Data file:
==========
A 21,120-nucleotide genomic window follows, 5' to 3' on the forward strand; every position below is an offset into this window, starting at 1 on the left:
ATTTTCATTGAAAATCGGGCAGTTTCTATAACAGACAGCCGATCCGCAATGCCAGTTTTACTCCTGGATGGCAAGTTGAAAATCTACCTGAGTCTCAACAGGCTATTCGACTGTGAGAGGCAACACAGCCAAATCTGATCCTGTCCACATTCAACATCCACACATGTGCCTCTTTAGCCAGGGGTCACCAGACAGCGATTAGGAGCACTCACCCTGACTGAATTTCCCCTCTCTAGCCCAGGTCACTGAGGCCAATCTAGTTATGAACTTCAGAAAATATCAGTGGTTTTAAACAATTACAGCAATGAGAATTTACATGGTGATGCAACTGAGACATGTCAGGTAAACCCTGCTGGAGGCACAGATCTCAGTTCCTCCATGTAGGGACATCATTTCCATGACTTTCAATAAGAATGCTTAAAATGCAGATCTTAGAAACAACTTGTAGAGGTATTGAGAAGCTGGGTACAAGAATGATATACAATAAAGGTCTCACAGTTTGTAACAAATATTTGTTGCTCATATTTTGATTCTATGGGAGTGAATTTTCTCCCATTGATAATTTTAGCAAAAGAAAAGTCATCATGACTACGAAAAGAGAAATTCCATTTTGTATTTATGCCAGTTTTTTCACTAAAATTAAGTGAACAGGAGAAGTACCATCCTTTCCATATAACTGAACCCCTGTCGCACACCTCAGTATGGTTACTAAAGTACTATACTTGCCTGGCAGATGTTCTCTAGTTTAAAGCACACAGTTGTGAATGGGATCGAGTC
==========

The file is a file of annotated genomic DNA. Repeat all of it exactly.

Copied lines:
A 21,120-nucleotide genomic window follows, 5' to 3' on the forward strand; every position below is an offset into this window, starting at 1 on the left:
ATTTTCATTGAAAATCGGGCAGTTTCTATAACAGACAGCCGATCCGCAATGCCAGTTTTACTCCTGGATGGCAAGTTGAAAATCTACCTGAGTCTCAACAGGCTATTCGACTGTGAGAGGCAACACAGCCAAATCTGATCCTGTCCACATTCAACATCCACACATGTGCCTCTTTAGCCAGGGGTCACCAGACAGCGATTAGGAGCACTCACCCTGACTGAATTTCCCCTCTCTAGCCCAGGTCACTGAGGCCAATCTAGTTATGAACTTCAGAAAATATCAGTGGTTTTAAACAATTACAGCAATGAGAATTTACATGGTGATGCAACTGAGACATGTCAGGTAAACCCTGCTGGAGGCACAGATCTCAGTTCCTCCATGTAGGGACATCATTTCCATGACTTTCAATAAGAATGCTTAAAATGCAGATCTTAGAAACAACTTGTAGAGGTATTGAGAAGCTGGGTACAAGAATGATATACAATAAAGGTCTCACAGTTTGTAACAAATATTTGTTGCTCATATTTTGATTCTATGGGAGTGAATTTTCTCCCATTGATAATTTTAGCAAAAGAAAAGTCATCATGACTACGAAAAGAGAAATTCCATTTTGTATTTATGCCAGTTTTTTCACTAAAATTAAGTGAACAGGAGAAGTACCATCCTTTCCATATAACTGAACCCCTGTCGCACACCTCAGTATGGTTACTAAAGTACTATACTTGCCTGGCAGATGTTCTCTAGTTTAAAGCACACAGTTGTGAATGGGATCGAGTC